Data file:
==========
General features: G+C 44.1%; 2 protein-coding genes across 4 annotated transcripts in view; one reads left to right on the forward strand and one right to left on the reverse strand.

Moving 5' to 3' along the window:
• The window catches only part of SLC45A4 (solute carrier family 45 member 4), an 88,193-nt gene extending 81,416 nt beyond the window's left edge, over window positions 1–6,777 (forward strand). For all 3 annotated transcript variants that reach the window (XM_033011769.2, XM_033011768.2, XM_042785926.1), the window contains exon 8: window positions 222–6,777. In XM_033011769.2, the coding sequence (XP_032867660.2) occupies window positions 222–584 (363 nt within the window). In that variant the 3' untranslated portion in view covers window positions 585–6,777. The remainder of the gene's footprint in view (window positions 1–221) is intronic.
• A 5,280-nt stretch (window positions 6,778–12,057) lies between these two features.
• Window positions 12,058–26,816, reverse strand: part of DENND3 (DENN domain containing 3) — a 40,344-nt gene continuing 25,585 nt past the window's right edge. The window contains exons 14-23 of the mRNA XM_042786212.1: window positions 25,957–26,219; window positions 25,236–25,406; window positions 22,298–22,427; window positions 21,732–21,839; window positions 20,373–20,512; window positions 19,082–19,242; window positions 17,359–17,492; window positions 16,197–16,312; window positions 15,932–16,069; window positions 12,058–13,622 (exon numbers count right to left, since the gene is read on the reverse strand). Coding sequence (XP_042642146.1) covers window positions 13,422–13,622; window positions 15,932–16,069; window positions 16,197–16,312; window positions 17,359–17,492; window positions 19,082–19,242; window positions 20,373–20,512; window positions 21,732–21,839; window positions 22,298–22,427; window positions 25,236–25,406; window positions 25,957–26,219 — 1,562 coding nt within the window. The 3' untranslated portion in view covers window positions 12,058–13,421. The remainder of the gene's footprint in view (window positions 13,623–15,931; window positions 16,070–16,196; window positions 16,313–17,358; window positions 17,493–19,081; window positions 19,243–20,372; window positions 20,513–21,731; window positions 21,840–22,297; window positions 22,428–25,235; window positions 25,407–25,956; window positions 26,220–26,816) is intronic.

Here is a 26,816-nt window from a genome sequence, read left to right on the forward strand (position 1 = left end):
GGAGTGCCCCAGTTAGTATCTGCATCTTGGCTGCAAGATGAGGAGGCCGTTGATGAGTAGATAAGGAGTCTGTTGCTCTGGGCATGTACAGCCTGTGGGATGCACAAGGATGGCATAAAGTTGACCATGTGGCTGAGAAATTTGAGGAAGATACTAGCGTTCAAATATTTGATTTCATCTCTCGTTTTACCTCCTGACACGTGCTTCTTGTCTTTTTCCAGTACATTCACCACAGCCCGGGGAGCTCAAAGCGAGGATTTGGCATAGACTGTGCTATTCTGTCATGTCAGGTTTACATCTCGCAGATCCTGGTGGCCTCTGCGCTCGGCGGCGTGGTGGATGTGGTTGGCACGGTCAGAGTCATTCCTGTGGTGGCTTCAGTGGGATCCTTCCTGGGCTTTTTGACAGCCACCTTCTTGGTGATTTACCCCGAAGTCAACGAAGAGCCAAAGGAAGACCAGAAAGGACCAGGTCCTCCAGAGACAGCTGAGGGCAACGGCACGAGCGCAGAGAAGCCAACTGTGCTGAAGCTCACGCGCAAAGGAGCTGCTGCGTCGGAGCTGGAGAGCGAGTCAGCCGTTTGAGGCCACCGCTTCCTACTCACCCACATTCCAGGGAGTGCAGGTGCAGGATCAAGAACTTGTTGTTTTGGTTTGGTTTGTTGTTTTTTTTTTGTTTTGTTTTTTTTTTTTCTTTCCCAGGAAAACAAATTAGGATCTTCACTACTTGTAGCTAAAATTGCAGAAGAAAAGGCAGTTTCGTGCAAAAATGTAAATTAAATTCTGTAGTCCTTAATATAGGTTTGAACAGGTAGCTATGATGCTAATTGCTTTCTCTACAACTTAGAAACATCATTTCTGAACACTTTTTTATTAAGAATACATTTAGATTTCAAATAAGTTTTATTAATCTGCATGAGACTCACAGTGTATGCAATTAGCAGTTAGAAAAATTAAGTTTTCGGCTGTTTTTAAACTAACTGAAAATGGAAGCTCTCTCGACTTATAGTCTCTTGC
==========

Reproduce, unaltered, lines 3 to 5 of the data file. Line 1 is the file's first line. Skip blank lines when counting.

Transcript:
• The window catches only part of SLC45A4 (solute carrier family 45 member 4), an 88,193-nt gene extending 81,416 nt beyond the window's left edge, over window positions 1–6,777 (forward strand). For all 3 annotated transcript variants that reach the window (XM_033011769.2, XM_033011768.2, XM_042785926.1), the window contains exon 8: window positions 222–6,777. In XM_033011769.2, the coding sequence (XP_032867660.2) occupies window positions 222–584 (363 nt within the window). In that variant the 3' untranslated portion in view covers window positions 585–6,777. The remainder of the gene's footprint in view (window positions 1–221) is intronic.
• A 5,280-nt stretch (window positions 6,778–12,057) lies between these two features.
• Window positions 12,058–26,816, reverse strand: part of DENND3 (DENN domain containing 3) — a 40,344-nt gene continuing 25,585 nt past the window's right edge. The window contains exons 14-23 of the mRNA XM_042786212.1: window positions 25,957–26,219; window positions 25,236–25,406; window positions 22,298–22,427; window positions 21,732–21,839; window positions 20,373–20,512; window positions 19,082–19,242; window positions 17,359–17,492; window positions 16,197–16,312; window positions 15,932–16,069; window positions 12,058–13,622 (exon numbers count right to left, since the gene is read on the reverse strand). Coding sequence (XP_042642146.1) covers window positions 13,422–13,622; window positions 15,932–16,069; window positions 16,197–16,312; window positions 17,359–17,492; window positions 19,082–19,242; window positions 20,373–20,512; window positions 21,732–21,839; window positions 22,298–22,427; window positions 25,236–25,406; window positions 25,957–26,219 — 1,562 coding nt within the window. The 3' untranslated portion in view covers window positions 12,058–13,421. The remainder of the gene's footprint in view (window positions 13,623–15,931; window positions 16,070–16,196; window positions 16,313–17,358; window positions 17,493–19,081; window positions 19,243–20,372; window positions 20,513–21,731; window positions 21,840–22,297; window positions 22,428–25,235; window positions 25,407–25,956; window positions 26,220–26,816) is intronic.